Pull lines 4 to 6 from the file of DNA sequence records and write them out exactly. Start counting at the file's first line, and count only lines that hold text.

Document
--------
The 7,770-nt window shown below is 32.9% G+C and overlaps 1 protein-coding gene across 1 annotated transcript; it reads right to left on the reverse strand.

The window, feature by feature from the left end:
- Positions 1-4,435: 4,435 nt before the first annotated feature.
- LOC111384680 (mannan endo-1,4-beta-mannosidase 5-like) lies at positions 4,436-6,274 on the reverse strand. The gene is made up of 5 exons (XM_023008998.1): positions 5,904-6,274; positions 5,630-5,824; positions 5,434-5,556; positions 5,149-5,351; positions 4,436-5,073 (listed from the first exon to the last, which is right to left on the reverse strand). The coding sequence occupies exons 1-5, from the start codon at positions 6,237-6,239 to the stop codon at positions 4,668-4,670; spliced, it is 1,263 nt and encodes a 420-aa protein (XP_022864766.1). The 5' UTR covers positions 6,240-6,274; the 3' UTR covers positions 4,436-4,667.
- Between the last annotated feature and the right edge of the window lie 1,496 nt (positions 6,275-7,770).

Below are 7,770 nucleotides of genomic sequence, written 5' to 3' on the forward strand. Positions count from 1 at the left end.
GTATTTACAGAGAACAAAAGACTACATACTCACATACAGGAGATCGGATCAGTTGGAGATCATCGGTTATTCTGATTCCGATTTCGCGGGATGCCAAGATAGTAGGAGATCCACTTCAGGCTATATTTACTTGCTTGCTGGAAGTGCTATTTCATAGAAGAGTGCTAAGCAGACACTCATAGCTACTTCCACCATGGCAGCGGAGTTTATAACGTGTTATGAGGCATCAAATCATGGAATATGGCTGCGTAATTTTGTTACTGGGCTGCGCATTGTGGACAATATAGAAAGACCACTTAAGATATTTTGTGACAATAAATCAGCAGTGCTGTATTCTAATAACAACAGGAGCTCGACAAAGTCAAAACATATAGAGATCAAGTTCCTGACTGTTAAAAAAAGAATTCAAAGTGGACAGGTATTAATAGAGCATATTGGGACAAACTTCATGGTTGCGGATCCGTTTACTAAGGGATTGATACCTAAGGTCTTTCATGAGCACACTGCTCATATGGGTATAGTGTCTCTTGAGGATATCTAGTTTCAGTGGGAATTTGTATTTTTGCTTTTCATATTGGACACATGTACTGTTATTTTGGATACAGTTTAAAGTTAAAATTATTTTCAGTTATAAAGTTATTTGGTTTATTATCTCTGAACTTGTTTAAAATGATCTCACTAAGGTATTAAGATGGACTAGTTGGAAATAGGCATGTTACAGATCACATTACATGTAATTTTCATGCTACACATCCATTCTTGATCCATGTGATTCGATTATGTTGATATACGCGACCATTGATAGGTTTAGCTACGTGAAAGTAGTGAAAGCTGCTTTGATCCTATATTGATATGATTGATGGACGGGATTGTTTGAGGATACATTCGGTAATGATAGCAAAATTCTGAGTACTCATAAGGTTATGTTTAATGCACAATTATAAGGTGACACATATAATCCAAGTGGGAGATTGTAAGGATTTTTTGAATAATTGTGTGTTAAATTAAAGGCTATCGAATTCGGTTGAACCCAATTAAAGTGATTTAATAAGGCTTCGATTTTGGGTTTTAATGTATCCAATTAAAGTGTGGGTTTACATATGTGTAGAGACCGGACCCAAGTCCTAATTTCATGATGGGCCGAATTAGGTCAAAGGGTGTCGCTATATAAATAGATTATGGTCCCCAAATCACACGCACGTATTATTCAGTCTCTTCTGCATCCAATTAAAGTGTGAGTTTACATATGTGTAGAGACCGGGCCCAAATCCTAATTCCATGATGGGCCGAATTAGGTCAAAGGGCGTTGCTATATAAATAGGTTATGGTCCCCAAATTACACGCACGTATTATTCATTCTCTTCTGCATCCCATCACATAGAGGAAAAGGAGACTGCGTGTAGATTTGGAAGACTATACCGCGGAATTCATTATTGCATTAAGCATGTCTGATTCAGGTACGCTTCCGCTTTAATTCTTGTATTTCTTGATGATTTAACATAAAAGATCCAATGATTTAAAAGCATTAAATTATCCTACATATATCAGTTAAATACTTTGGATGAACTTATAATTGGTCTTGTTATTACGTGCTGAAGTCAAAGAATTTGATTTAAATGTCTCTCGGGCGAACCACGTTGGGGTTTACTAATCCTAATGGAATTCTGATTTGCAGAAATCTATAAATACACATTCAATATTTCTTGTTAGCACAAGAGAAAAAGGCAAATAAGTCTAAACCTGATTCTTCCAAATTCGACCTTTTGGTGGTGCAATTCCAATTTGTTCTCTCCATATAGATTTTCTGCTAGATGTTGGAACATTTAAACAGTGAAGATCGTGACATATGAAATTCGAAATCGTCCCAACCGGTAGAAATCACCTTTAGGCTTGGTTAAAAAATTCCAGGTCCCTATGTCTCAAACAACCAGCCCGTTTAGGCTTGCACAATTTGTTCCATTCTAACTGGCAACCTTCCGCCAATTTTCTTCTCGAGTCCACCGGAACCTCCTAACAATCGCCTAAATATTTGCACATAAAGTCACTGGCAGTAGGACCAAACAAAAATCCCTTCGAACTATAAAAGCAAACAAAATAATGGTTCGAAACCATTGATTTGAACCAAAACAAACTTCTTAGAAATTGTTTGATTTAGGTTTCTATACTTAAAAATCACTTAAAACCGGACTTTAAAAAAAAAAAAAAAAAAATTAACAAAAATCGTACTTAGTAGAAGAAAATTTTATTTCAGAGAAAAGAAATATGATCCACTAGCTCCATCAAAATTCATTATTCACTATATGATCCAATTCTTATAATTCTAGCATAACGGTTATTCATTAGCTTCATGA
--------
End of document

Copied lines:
- LOC111384680 (mannan endo-1,4-beta-mannosidase 5-like) lies at positions 4,436-6,274 on the reverse strand. The gene is made up of 5 exons (XM_023008998.1): positions 5,904-6,274; positions 5,630-5,824; positions 5,434-5,556; positions 5,149-5,351; positions 4,436-5,073 (listed from the first exon to the last, which is right to left on the reverse strand). The coding sequence occupies exons 1-5, from the start codon at positions 6,237-6,239 to the stop codon at positions 4,668-4,670; spliced, it is 1,263 nt and encodes a 420-aa protein (XP_022864766.1). The 5' UTR covers positions 6,240-6,274; the 3' UTR covers positions 4,436-4,667.
- Between the last annotated feature and the right edge of the window lie 1,496 nt (positions 6,275-7,770).

Below are 7,770 nucleotides of genomic sequence, written 5' to 3' on the forward strand. Positions count from 1 at the left end.